This past week, the European Union approved an "open skies" deal that scraps most restrictions on trans-Atlantic flights. The deal, which has already been approved by the United States, is intended to enhance competition among airlines by allowing them to fly anywhere in Europe to anywhere in the United States, and vice versa. The arrangement, which goes into effect on March 30, 2008, replaces the current patchwork of agreements between individual European nations and the United States which restrict the overseas destinations of airlines on either side of the Atlantic; some of these existing arrangments date back to the end of the Second World War. The EU estimates that the deal will cause 25 million more people to fly between the United States and Europe within the first five years of the agreement's implementation, and that fliers would see almost $16 billion in savings as a result. Sounds good to me.
Hometown airline Continental is not wasting any time taking advantage of the new agreement; they've announced plans to ask for permission to begin flying between Bush Intercontinental and London Heathrow as the agreement goes into effect. (Continental already flies between Houston and London's Gatwick Airport, but there seems to be a consensus that Heathrow is London's preferred airport).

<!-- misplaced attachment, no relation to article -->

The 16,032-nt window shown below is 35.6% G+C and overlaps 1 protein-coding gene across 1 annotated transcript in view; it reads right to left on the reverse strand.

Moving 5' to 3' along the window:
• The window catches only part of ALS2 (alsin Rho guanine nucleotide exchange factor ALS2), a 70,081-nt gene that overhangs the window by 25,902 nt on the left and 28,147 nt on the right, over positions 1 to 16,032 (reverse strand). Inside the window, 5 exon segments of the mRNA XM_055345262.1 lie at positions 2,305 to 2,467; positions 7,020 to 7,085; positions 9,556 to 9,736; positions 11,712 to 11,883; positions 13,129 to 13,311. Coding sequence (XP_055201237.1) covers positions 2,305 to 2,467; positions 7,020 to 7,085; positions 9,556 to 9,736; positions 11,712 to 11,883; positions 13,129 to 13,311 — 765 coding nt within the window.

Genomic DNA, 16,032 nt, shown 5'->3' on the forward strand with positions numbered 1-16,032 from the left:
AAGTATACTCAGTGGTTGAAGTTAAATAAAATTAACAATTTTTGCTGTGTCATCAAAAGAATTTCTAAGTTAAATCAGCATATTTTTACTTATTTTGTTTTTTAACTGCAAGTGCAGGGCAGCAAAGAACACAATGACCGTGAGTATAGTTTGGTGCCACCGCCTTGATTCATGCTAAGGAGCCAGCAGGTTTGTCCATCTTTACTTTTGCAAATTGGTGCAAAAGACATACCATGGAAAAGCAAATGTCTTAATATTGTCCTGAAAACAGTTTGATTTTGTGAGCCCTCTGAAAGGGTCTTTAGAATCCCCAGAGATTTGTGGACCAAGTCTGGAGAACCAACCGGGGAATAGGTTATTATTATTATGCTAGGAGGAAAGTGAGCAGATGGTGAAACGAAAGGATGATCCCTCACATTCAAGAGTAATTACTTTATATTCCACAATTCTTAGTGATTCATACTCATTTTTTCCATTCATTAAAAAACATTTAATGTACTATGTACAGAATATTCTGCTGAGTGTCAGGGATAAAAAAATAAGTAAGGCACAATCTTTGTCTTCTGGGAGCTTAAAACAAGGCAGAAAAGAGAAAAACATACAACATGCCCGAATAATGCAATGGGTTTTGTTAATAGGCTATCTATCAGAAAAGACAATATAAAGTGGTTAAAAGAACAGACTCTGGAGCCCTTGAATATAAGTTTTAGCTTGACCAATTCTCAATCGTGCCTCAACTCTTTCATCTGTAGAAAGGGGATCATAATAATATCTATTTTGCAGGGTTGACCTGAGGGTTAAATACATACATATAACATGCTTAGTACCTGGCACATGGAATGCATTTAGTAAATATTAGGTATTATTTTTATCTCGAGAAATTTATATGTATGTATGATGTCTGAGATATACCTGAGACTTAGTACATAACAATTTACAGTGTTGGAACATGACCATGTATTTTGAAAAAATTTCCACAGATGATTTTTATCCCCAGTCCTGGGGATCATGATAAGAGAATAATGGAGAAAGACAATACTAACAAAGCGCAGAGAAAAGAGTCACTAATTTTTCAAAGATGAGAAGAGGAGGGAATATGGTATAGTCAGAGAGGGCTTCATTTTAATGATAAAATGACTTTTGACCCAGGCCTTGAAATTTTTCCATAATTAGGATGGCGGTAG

This is fine, but what I'd really like to see is for Continental use this opportunity to offer more non-stop service between Houston and cities in Europe. I realize that Continental prefers Newark to be their hub for European flights and Houston to be their hub for Latin American flights, but c'mon! Right now, only four European destinations are served by nonstop flights from Houston: London (Continental and British Airways), Paris (Continental and Air France), Amsterdam (Continental and KLM) and Frankfurt (Lufthansa). It only seems logical that the nation's fourth-largest city, and a city of such critical importance to the world's energy economy, should have nonstop connections to more than just four European cities.
I find it hard to believe, for example, that there isn't sufficient demand to make nonstop service between Houston and major European cities like Madrid and Rome profitable. What about Dublin? Berlin? Barcelona? Moscow?
The bid for direct flights to Heathrow is a good start. Let's hope Continental doesn't stop there and that they use this new agreement to their full advantage by persuing more European destinations from Bush Intercontinental. An expansion of European service from Houston would be an advantage to the city's economy and a boon to the city's travelers (myself included, of course).